Can Robot Artists Create Human-Quality Work? Not Yet

Robots would be starving artists if they tried to write literature or poetry.

Robots would be starving artists if they tried to write literature or poetry, although they may fare better as dance music DJ’s.

That’s the conclusion of the human judges in Dartmouth’s “Turing test” competition, which took place this week.

Organizers of the “Turing Tests in Creative Arts” announced Wednesday night there were no winners in their competition for artificial intelligence algorithms that tried to create “human-quality” short stories, sonnets, and dance music sets. The goal was to show whether human judges—in the form of literary readers and partygoers on a dance floor— could distinguish which creations were generated by machines and which by humans.

“Our algorithms seem not yet able to imitate human kinds of poetry, but the code that was submitted was still amazing,” says Daniel Rockmore, a professor of mathematics and the William H. Neukom 1964 Distinguished Professor of Computational Science, who organized the contest along with Michael Casey, a professor of computer science and the James Wright Professor of Music.

Rockmore and Casey had expected dozens of entries in each category but received far fewer submissions, which they say is a testament to the difficulty of writing sophisticated code that creates another dimension of AI—creative intelligence.

In the poetry contest, there were two entries that each generated two sonnets; the judges also received six sonnets written by humans. In the literature contest, there were three entries that each generated a short story; the judges also received eight short stories written by humans.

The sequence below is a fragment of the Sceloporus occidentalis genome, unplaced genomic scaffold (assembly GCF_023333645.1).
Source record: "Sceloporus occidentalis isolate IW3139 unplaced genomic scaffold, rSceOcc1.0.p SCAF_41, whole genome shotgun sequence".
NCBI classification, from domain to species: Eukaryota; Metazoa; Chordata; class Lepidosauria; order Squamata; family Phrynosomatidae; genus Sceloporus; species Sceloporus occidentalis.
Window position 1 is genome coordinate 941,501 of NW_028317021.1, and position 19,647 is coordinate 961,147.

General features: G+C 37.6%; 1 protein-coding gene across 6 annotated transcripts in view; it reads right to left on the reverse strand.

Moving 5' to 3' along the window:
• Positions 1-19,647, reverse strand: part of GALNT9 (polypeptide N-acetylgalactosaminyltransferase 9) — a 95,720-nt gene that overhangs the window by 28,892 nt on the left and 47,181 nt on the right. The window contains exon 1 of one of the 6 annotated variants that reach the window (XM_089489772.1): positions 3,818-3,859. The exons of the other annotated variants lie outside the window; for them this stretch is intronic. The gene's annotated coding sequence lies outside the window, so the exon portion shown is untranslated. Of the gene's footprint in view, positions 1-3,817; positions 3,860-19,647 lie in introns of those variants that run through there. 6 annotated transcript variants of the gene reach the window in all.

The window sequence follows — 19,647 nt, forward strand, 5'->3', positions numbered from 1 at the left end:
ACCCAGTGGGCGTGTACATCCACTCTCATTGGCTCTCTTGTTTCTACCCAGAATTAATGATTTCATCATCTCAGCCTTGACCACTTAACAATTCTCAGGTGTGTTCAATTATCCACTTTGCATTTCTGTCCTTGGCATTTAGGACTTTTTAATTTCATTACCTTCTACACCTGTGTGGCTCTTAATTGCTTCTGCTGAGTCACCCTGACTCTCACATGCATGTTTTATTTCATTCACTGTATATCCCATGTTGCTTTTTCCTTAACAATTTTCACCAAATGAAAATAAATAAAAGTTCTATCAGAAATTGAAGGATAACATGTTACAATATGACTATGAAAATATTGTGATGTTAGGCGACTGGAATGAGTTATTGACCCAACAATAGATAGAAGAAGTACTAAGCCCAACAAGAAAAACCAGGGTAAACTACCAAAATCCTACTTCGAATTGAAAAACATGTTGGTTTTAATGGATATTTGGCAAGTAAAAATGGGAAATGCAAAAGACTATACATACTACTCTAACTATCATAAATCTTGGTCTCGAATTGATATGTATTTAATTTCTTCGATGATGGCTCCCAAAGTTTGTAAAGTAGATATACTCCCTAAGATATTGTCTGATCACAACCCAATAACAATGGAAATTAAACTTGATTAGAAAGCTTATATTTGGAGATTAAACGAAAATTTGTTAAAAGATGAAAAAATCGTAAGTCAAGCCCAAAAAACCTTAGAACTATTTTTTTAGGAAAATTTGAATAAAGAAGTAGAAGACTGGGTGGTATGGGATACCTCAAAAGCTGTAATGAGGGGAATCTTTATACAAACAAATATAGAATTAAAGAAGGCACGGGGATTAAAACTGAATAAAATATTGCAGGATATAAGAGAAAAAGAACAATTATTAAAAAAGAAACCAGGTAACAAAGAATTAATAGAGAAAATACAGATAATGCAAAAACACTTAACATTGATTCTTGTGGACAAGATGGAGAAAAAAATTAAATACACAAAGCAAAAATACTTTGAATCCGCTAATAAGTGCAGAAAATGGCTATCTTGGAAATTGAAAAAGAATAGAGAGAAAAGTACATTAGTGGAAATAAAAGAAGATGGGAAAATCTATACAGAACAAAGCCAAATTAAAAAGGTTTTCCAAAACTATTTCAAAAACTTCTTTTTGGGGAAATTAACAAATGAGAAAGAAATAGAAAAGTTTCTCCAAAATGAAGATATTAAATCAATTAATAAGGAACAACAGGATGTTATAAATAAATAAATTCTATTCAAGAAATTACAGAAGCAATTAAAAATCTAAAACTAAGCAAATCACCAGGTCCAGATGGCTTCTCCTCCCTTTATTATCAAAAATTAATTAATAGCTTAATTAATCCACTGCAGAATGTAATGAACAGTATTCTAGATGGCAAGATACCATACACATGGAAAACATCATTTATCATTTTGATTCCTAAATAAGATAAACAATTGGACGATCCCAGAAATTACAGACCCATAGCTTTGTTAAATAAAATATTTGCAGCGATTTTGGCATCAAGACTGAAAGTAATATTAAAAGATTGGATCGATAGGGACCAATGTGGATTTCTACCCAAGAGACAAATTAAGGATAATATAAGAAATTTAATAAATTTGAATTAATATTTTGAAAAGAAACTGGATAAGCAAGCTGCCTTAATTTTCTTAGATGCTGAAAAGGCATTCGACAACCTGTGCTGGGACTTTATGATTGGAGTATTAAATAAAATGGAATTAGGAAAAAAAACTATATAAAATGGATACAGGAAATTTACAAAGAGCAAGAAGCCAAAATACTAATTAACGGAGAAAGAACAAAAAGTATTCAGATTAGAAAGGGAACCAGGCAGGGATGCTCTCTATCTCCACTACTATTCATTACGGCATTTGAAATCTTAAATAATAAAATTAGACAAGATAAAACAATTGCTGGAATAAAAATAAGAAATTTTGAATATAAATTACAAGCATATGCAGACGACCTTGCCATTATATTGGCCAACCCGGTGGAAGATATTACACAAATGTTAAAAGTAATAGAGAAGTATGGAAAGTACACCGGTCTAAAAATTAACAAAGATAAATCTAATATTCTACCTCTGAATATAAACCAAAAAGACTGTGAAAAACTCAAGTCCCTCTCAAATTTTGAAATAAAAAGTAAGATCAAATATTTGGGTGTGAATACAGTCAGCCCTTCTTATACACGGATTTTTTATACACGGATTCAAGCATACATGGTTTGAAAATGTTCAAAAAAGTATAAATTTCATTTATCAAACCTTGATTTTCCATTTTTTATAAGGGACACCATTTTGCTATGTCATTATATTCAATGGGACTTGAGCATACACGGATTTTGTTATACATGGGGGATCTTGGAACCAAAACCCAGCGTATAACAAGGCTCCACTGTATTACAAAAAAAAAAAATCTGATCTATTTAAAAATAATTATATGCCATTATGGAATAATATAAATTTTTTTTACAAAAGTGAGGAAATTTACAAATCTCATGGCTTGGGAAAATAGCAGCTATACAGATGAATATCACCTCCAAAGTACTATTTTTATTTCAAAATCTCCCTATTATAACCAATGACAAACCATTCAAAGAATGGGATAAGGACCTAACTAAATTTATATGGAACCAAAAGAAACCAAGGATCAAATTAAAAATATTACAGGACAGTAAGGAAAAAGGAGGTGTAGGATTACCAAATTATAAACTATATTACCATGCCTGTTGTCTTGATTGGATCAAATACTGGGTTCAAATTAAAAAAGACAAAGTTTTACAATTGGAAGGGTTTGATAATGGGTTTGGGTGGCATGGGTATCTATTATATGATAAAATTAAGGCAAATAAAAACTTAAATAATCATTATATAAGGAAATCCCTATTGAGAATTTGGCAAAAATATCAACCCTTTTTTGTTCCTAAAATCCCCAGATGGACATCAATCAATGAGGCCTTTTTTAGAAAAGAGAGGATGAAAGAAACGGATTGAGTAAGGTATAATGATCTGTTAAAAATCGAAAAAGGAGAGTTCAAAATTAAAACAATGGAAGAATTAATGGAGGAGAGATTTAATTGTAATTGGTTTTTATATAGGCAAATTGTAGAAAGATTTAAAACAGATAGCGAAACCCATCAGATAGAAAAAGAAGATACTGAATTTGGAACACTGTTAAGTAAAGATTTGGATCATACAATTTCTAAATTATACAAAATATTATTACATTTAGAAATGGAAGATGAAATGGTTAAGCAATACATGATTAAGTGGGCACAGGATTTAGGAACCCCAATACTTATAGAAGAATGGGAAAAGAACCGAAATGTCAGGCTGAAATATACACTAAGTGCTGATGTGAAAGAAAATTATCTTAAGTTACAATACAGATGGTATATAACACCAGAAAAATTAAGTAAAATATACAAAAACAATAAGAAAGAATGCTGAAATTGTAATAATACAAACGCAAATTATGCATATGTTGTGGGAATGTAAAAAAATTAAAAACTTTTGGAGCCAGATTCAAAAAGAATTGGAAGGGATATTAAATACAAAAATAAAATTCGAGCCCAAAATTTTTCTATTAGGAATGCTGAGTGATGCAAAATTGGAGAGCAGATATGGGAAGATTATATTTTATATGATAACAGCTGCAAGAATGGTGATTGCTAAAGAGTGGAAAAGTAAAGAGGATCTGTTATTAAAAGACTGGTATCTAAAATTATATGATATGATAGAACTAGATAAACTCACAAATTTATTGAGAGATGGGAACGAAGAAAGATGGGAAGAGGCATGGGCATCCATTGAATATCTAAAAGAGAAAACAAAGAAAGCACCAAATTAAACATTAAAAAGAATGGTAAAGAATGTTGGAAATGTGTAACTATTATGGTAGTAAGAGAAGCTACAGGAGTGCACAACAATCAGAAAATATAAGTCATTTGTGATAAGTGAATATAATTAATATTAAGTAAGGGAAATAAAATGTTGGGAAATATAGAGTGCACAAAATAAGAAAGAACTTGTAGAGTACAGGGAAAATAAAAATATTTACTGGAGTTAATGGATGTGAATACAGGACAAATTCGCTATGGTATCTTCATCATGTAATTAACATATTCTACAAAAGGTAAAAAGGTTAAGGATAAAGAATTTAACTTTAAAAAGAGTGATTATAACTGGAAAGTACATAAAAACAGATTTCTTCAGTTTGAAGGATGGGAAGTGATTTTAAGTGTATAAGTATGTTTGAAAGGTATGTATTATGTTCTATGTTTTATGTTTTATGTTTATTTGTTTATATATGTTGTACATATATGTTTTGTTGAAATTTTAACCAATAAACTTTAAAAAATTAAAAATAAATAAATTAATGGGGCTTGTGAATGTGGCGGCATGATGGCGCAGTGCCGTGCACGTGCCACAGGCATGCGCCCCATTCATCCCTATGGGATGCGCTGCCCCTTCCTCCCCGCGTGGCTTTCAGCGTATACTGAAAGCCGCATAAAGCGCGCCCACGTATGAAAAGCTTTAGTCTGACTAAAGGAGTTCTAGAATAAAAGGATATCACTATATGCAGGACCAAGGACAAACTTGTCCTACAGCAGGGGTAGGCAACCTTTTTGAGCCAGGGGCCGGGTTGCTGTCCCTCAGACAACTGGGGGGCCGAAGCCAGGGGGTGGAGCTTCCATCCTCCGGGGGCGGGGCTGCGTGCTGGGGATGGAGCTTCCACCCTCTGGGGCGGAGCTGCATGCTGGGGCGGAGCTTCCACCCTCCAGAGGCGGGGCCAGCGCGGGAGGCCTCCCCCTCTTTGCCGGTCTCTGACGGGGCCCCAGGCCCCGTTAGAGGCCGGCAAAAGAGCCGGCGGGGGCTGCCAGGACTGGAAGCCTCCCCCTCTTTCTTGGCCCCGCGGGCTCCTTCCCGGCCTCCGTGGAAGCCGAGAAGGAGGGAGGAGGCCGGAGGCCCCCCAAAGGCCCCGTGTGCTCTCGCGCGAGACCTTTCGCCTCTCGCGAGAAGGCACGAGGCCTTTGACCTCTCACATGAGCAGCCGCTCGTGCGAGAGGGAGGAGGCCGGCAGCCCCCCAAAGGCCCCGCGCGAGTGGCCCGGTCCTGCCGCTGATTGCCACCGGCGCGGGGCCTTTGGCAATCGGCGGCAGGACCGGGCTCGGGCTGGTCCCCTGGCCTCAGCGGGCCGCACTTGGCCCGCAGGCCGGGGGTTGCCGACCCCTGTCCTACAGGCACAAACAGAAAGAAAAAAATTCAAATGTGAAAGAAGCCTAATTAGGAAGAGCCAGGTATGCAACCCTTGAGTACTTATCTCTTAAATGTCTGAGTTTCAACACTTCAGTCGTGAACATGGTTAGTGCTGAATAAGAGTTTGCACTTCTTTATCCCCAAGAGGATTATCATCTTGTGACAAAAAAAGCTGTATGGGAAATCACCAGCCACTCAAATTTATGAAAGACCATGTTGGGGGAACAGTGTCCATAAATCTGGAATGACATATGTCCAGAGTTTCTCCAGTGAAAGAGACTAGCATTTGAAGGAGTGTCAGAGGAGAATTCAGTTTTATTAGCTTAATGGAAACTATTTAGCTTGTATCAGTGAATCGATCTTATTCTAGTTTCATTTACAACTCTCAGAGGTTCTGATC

Passing the Turing Test required that a majority of the judges rate the entries as “human.” None of the machine-generated sonnets or short stories fooled any of the judges with the exception of one short story that fooled one judge.

For the dance music sets, which were music selected by either human DJs or machines, there were eight algorithm entries. Two of the entries fooled about 40 percent of human voters who were on the dance floor.

Although there were no winners, the contest organizers said several of the entries in each category were sophisticated enough to deserve a portion of the prize money.

The Turing test, named for the British pioneering computer scientist and mathematician Alan Turing, tests a machine’s ability to exhibit intelligent behavior that is indistinguishable from that of a human.

See full contest results and an example of one of the machine-generated sonnets.